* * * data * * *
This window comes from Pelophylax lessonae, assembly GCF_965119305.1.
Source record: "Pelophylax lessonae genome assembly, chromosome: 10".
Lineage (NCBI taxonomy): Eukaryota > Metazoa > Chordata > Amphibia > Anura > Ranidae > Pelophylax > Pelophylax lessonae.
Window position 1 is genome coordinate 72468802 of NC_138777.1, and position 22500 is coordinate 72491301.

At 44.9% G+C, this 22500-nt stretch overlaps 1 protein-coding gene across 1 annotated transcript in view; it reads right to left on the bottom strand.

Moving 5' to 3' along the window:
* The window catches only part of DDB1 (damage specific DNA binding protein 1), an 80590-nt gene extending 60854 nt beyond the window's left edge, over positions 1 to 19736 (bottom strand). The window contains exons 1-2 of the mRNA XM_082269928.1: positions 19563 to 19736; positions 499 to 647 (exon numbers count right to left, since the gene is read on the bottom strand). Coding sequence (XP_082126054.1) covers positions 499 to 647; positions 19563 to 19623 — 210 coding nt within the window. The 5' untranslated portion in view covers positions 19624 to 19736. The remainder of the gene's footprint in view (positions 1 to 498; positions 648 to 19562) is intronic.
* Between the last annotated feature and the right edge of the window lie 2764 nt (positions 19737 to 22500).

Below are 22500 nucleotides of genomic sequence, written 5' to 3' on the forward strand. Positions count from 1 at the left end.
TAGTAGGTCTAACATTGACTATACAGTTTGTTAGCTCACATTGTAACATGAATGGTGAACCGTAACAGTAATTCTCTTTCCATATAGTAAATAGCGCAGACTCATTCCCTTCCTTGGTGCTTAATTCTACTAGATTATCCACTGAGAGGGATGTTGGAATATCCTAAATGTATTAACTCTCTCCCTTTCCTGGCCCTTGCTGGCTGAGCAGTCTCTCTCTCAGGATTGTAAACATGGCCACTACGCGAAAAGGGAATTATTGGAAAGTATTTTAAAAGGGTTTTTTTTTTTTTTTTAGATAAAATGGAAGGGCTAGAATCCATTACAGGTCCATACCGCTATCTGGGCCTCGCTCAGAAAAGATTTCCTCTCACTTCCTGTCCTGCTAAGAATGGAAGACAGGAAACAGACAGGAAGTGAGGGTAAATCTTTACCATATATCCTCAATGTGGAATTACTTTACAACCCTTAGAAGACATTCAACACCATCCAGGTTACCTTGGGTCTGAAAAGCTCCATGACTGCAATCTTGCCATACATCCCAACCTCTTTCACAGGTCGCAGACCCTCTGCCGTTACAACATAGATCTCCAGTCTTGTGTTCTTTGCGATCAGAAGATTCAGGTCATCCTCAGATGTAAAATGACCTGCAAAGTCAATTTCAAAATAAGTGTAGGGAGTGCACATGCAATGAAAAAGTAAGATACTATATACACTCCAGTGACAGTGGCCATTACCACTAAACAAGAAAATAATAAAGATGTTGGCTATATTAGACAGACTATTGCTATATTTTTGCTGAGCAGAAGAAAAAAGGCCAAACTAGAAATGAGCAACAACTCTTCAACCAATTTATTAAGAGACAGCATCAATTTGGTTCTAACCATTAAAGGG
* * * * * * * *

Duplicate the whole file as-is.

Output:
This window comes from Pelophylax lessonae, assembly GCF_965119305.1.
Source record: "Pelophylax lessonae genome assembly, chromosome: 10".
Lineage (NCBI taxonomy): Eukaryota > Metazoa > Chordata > Amphibia > Anura > Ranidae > Pelophylax > Pelophylax lessonae.
Window position 1 is genome coordinate 72468802 of NC_138777.1, and position 22500 is coordinate 72491301.

At 44.9% G+C, this 22500-nt stretch overlaps 1 protein-coding gene across 1 annotated transcript in view; it reads right to left on the bottom strand.

Moving 5' to 3' along the window:
* The window catches only part of DDB1 (damage specific DNA binding protein 1), an 80590-nt gene extending 60854 nt beyond the window's left edge, over positions 1 to 19736 (bottom strand). The window contains exons 1-2 of the mRNA XM_082269928.1: positions 19563 to 19736; positions 499 to 647 (exon numbers count right to left, since the gene is read on the bottom strand). Coding sequence (XP_082126054.1) covers positions 499 to 647; positions 19563 to 19623 — 210 coding nt within the window. The 5' untranslated portion in view covers positions 19624 to 19736. The remainder of the gene's footprint in view (positions 1 to 498; positions 648 to 19562) is intronic.
* Between the last annotated feature and the right edge of the window lie 2764 nt (positions 19737 to 22500).

Below are 22500 nucleotides of genomic sequence, written 5' to 3' on the forward strand. Positions count from 1 at the left end.
TAGTAGGTCTAACATTGACTATACAGTTTGTTAGCTCACATTGTAACATGAATGGTGAACCGTAACAGTAATTCTCTTTCCATATAGTAAATAGCGCAGACTCATTCCCTTCCTTGGTGCTTAATTCTACTAGATTATCCACTGAGAGGGATGTTGGAATATCCTAAATGTATTAACTCTCTCCCTTTCCTGGCCCTTGCTGGCTGAGCAGTCTCTCTCTCAGGATTGTAAACATGGCCACTACGCGAAAAGGGAATTATTGGAAAGTATTTTAAAAGGGTTTTTTTTTTTTTTTTAGATAAAATGGAAGGGCTAGAATCCATTACAGGTCCATACCGCTATCTGGGCCTCGCTCAGAAAAGATTTCCTCTCACTTCCTGTCCTGCTAAGAATGGAAGACAGGAAACAGACAGGAAGTGAGGGTAAATCTTTACCATATATCCTCAATGTGGAATTACTTTACAACCCTTAGAAGACATTCAACACCATCCAGGTTACCTTGGGTCTGAAAAGCTCCATGACTGCAATCTTGCCATACATCCCAACCTCTTTCACAGGTCGCAGACCCTCTGCCGTTACAACATAGATCTCCAGTCTTGTGTTCTTTGCGATCAGAAGATTCAGGTCATCCTCAGATGTAAAATGACCTGCAAAGTCAATTTCAAAATAAGTGTAGGGAGTGCACATGCAATGAAAAAGTAAGATACTATATACACTCCAGTGACAGTGGCCATTACCACTAAACAAGAAAATAATAAAGATGTTGGCTATATTAGACAGACTATTGCTATATTTTTGCTGAGCAGAAGAAAAAAGGCCAAACTAGAAATGAGCAACAACTCTTCAACCAATTTATTAAGAGACAGCATCAATTTGGTTCTAACCATTAAAGGG